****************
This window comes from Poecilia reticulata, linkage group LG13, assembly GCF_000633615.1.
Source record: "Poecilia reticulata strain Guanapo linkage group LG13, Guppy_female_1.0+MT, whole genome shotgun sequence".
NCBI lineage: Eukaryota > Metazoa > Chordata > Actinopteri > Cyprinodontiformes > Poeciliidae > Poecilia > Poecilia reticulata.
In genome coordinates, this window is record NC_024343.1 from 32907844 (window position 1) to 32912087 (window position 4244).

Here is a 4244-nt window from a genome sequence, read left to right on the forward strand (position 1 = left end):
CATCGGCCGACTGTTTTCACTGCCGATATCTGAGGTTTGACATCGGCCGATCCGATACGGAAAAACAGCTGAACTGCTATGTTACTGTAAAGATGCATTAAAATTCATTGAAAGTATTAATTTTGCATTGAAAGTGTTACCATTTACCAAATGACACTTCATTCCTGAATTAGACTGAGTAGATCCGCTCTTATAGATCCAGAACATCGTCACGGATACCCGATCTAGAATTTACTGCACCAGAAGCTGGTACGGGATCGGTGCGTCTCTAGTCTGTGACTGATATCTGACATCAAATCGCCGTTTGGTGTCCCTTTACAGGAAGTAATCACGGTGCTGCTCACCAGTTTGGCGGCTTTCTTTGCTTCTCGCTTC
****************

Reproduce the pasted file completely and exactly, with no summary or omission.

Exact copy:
This window comes from Poecilia reticulata, linkage group LG13, assembly GCF_000633615.1.
Source record: "Poecilia reticulata strain Guanapo linkage group LG13, Guppy_female_1.0+MT, whole genome shotgun sequence".
NCBI lineage: Eukaryota > Metazoa > Chordata > Actinopteri > Cyprinodontiformes > Poeciliidae > Poecilia > Poecilia reticulata.
In genome coordinates, this window is record NC_024343.1 from 32907844 (window position 1) to 32912087 (window position 4244).

Here is a 4244-nt window from a genome sequence, read left to right on the forward strand (position 1 = left end):
CATCGGCCGACTGTTTTCACTGCCGATATCTGAGGTTTGACATCGGCCGATCCGATACGGAAAAACAGCTGAACTGCTATGTTACTGTAAAGATGCATTAAAATTCATTGAAAGTATTAATTTTGCATTGAAAGTGTTACCATTTACCAAATGACACTTCATTCCTGAATTAGACTGAGTAGATCCGCTCTTATAGATCCAGAACATCGTCACGGATACCCGATCTAGAATTTACTGCACCAGAAGCTGGTACGGGATCGGTGCGTCTCTAGTCTGTGACTGATATCTGACATCAAATCGCCGTTTGGTGTCCCTTTACAGGAAGTAATCACGGTGCTGCTCACCAGTTTGGCGGCTTTCTTTGCTTCTCGCTTC